After a crowdfunding restoration campaign by the George A. Romero Foundation, The Amusement Park will finally be shown next month.
Last year, the late George Romero‘s wife, Suzanne Desrocher-Romero, had teased that a largely unseen film Romero shot in 1973 was going to be restored and released. The 60-minute film is titled The Amusement Park, and it’s actually a (heavily theatrical) PSA on age discrimination that Romero was hired to make early in his career. It was filmed for TV, but never actually released.
The foundation posted to their official Twitter account yesterday afternoon, “The George A. Romero Foundation is thrilled to announce that George’s “lost” film, The Amusement Park, will be making its official premiere on Saturday, Oct 12 at Pittsburgh’s Regent Square Theater. Thank you to EVERYONE who contributed and made this screening possible.”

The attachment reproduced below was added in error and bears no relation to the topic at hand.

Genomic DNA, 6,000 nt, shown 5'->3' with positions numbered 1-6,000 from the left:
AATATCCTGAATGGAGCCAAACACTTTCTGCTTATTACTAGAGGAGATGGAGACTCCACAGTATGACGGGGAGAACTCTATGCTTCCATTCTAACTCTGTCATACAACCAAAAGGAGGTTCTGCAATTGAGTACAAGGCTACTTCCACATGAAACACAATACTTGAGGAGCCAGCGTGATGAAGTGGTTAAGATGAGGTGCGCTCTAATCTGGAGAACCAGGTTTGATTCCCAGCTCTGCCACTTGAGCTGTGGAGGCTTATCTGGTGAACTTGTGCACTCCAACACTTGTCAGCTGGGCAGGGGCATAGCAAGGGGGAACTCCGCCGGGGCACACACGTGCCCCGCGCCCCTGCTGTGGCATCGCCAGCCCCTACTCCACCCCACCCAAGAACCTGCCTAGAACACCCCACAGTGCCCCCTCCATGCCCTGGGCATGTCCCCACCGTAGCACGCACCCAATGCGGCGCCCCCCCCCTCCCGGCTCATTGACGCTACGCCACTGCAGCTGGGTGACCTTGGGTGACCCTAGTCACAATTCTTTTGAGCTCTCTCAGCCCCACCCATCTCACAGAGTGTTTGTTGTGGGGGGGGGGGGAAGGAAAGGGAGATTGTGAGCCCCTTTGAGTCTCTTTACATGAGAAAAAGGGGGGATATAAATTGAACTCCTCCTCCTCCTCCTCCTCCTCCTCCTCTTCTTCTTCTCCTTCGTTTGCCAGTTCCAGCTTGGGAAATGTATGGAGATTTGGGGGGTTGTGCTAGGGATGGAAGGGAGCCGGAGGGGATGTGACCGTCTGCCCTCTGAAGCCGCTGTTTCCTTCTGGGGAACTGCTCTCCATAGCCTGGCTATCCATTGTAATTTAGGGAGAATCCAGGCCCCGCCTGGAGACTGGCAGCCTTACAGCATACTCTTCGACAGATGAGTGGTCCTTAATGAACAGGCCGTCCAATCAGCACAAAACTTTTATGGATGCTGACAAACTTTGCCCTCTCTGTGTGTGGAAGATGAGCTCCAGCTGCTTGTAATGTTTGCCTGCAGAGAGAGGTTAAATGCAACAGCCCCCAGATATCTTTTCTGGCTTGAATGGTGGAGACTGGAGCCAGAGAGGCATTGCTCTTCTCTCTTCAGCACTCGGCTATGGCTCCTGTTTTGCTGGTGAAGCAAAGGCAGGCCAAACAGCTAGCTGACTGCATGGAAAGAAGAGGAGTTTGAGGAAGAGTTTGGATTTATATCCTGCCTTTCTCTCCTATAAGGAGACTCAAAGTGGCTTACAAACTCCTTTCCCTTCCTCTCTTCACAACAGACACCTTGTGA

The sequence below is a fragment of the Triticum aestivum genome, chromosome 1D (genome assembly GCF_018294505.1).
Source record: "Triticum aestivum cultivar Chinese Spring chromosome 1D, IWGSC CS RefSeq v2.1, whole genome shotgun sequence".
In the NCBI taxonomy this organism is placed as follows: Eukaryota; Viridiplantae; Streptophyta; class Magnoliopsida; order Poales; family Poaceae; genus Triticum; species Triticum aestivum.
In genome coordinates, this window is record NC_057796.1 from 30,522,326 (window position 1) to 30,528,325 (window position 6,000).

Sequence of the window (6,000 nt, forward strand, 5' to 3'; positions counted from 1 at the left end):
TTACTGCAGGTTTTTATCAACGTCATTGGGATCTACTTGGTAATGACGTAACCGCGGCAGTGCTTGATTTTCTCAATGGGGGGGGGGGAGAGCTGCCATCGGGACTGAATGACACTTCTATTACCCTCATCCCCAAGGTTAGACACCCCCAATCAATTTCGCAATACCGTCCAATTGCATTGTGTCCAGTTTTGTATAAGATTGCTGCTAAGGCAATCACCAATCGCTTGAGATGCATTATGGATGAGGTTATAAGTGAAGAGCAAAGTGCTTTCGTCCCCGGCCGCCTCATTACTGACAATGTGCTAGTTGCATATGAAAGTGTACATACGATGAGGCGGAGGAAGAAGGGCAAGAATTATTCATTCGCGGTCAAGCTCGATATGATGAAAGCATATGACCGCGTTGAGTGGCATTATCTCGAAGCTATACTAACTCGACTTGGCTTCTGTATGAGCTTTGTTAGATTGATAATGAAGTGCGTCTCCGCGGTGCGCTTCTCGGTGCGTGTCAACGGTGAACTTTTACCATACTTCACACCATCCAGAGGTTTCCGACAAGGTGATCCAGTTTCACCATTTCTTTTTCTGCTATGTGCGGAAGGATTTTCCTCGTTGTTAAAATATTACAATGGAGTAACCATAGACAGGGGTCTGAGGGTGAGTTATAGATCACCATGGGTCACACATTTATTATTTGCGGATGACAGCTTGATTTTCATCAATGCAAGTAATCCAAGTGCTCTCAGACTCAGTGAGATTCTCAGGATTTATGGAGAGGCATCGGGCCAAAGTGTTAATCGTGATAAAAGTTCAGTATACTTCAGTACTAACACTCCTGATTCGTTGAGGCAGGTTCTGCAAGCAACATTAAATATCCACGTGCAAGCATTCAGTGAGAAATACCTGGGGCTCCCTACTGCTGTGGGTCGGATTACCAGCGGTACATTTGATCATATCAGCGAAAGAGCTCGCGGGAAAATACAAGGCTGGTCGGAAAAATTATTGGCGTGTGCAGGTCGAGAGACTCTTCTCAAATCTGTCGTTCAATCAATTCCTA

Written by Wally Cook, the official synopsis is as follows: “An elderly gentlemen sets out for what he thinks will be a normal day at an amusement park and is soon embroiled in a waking nightmare the likes of which you’ve never seen.”
Considering that, of the few pictures of The Amusement Park that are easily found, a couple are much more intense than the rest, that’s an understandable description. This will likely be a social horror film in the same vein as Get Out, and I don’t like the elderly protagonist’s chances when a grim reaper cosplayer steps onto the scene. A wider release is probably in the cards after the October 12th showing, so if you’re interested in Romero’s work, you’ve got something to look forward to, even after all these years.